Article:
Visitors to Milwaukee will find an interesting variety of architecture, old and new.  Much of the old architecture reflects Milwaukee's traditional German influence.

The first place of note for many visitors is the Allan Bradley clock tower, touted as the largest clock face in the world--even bigger than Big Ben in London.  It is visible from I-94 coming into Milwaukee from the south.  You will see the tower if you are coming in from the airport or driving up from Chicago.

The Santiago Calatrava addition to the Milwaukee Art Museum on the lakefront in downtown Milwaukee has quickly become a symbol for the city.  The design is quite unique and should not be missed by any visitor.  Stay to watch the "wings" of the Bris de Soleil open at regularly scheduled hours. From the "Calatrava--as it is known in Milwaukee--you can meander north on Lincoln Memorial Drive along Lake Michigan (the view is especially pretty in the early morning when the sun comes up) and view scenic architectural landmarks on the bluff: the elegant Cudahy Tower apartment building, the ornate St. Mary's lighthouse, and the gardens of Villa Terrace Art Museum and Bartolotta's Restaurant.

Milwaukee City Hall is perhaps the best example of Old Milwaukee architecture.  Unfortunately, it is shrouded in scaffolding now for the  renovation of nearly 2,000 windows but will be a magnificent site when the project is complete sometime in November 2008.  If possible venture inside, go up an elevator and admire the open atrium of this 19th century, German Renaissance revival building.  That might make up for being denied an unobstructed view of the exterior.  Just across the street from City Hall is the historic Pabst Theater.

The Pfister Hotel is another example of old Milwaukee architecture that should not be missed.  Make sure you walk thru the lobby and admire the artwork and detail of the architecture.  If you are visiting at Christmas time they have a Victorian decorated Christmas tree that is truly amazing.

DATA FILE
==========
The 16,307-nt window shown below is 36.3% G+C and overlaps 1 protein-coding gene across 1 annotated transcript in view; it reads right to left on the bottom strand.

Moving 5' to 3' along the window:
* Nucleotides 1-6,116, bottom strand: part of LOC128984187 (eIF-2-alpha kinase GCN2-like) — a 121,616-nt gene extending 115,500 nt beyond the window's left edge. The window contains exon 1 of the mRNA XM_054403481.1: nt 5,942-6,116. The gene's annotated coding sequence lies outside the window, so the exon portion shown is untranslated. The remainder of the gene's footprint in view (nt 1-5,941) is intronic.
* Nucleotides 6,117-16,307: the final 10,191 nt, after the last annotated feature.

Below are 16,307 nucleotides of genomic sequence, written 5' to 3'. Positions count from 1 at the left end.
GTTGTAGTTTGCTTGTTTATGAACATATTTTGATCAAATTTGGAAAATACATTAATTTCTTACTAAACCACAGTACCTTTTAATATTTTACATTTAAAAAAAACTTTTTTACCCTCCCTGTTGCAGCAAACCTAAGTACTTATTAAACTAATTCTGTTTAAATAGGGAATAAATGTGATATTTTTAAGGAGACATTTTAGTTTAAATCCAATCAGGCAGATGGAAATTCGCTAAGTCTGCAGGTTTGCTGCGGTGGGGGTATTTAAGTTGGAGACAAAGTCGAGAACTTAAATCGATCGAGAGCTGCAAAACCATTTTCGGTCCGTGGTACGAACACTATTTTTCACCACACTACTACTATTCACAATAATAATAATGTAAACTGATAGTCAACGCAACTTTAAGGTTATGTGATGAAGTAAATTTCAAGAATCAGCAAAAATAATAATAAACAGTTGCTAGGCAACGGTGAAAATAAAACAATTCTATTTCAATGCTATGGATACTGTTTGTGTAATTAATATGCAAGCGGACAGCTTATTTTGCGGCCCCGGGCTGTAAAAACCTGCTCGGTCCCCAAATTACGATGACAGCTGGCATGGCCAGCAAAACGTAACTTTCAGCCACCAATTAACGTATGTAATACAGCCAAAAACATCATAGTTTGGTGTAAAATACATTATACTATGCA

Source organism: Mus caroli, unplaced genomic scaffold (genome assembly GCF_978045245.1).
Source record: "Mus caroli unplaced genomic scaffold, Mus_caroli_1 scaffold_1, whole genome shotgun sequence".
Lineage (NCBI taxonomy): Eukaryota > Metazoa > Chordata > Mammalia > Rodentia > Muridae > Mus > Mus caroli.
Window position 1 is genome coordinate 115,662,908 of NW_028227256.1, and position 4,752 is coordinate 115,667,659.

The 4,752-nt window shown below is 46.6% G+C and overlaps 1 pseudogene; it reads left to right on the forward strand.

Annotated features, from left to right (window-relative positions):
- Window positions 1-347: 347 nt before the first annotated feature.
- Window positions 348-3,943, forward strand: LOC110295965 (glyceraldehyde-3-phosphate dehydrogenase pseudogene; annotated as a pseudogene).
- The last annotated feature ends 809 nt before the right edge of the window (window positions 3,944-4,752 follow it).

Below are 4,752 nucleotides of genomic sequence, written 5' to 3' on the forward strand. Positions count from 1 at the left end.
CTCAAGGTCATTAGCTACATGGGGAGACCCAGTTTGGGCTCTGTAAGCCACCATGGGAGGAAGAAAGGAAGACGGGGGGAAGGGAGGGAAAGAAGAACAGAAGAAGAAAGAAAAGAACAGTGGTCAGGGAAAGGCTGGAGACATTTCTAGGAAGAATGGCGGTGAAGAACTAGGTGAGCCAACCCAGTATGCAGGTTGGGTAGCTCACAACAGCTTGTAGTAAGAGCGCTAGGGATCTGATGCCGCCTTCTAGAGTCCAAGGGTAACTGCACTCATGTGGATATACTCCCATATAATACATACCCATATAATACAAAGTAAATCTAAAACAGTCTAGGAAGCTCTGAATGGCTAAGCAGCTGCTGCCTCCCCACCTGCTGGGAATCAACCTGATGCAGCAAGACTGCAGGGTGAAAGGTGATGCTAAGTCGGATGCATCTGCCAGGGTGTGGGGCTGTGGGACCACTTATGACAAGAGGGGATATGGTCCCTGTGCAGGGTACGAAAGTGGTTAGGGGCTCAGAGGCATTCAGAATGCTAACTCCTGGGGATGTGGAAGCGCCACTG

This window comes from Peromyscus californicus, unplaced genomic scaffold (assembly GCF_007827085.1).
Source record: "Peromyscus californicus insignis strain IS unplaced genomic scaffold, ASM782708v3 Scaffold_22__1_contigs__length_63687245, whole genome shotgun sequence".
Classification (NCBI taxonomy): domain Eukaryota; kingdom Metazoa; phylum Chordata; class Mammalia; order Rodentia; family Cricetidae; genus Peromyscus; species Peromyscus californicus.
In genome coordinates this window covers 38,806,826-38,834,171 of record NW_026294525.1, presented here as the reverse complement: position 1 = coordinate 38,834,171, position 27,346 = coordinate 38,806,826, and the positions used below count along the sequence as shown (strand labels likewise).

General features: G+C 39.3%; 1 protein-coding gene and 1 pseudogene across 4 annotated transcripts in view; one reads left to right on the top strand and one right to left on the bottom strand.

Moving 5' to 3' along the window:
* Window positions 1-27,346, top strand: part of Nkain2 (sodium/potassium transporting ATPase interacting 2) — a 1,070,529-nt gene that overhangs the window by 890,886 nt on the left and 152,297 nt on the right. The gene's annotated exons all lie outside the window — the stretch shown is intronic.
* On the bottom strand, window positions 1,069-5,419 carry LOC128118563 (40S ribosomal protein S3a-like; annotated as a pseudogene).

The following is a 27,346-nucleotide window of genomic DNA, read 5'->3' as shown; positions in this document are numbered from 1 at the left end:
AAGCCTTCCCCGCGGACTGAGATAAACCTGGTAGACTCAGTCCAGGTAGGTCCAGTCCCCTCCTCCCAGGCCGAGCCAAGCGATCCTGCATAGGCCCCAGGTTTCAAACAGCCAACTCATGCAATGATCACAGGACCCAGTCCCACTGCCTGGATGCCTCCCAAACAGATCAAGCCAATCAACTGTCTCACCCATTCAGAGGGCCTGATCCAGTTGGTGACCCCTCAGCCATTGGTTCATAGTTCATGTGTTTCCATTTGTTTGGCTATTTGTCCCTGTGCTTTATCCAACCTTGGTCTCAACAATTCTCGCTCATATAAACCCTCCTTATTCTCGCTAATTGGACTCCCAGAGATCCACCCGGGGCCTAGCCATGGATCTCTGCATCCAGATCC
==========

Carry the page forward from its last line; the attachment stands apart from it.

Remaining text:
Old World Third Street downtown includes many colorful 19th century buildings.  Mader's restaurant was built around the turn of the century (1902 I think) and Usinger's Sausage is directly across from Maders.  There are some views on this street where you would swear you were in Germany.  You might also venture into Buck Bradley's to admire the block long wooden bar.  It is an  amazing site.

Don't forget to see some of Milwaukee's famous churches like St. John's Cathedral at the corner of  Wells and Jackson Street where you can also relax in Cathedral Square across the street and listen to Jazz in the Park or enjoy the Bastille Days Festival in summer.  There is also Gesu Church on 12th and Wisconsin Avenue in the Marquette University campus area and you really must see Milwaukee's south side churches, especially St. Josaphat's Basilica with its magnificent dome.

No architectural tour of Milwaukee is complete without a visit to the Frank Lloyd Wright Greek Orthodox Church in Milwaukee's suburb, Wauwatosa. This one of a kind masterpiece, created by Wisconsin's own architect, Frank Lloyd Wright reveals the simple complexities and design of the circular structure. 

 Milwaukee is fortunate to have a both historical and new architecture style that peppers her skyline. This old Eurpean style city, meets modern charm at many intersections of the city. Enjoy!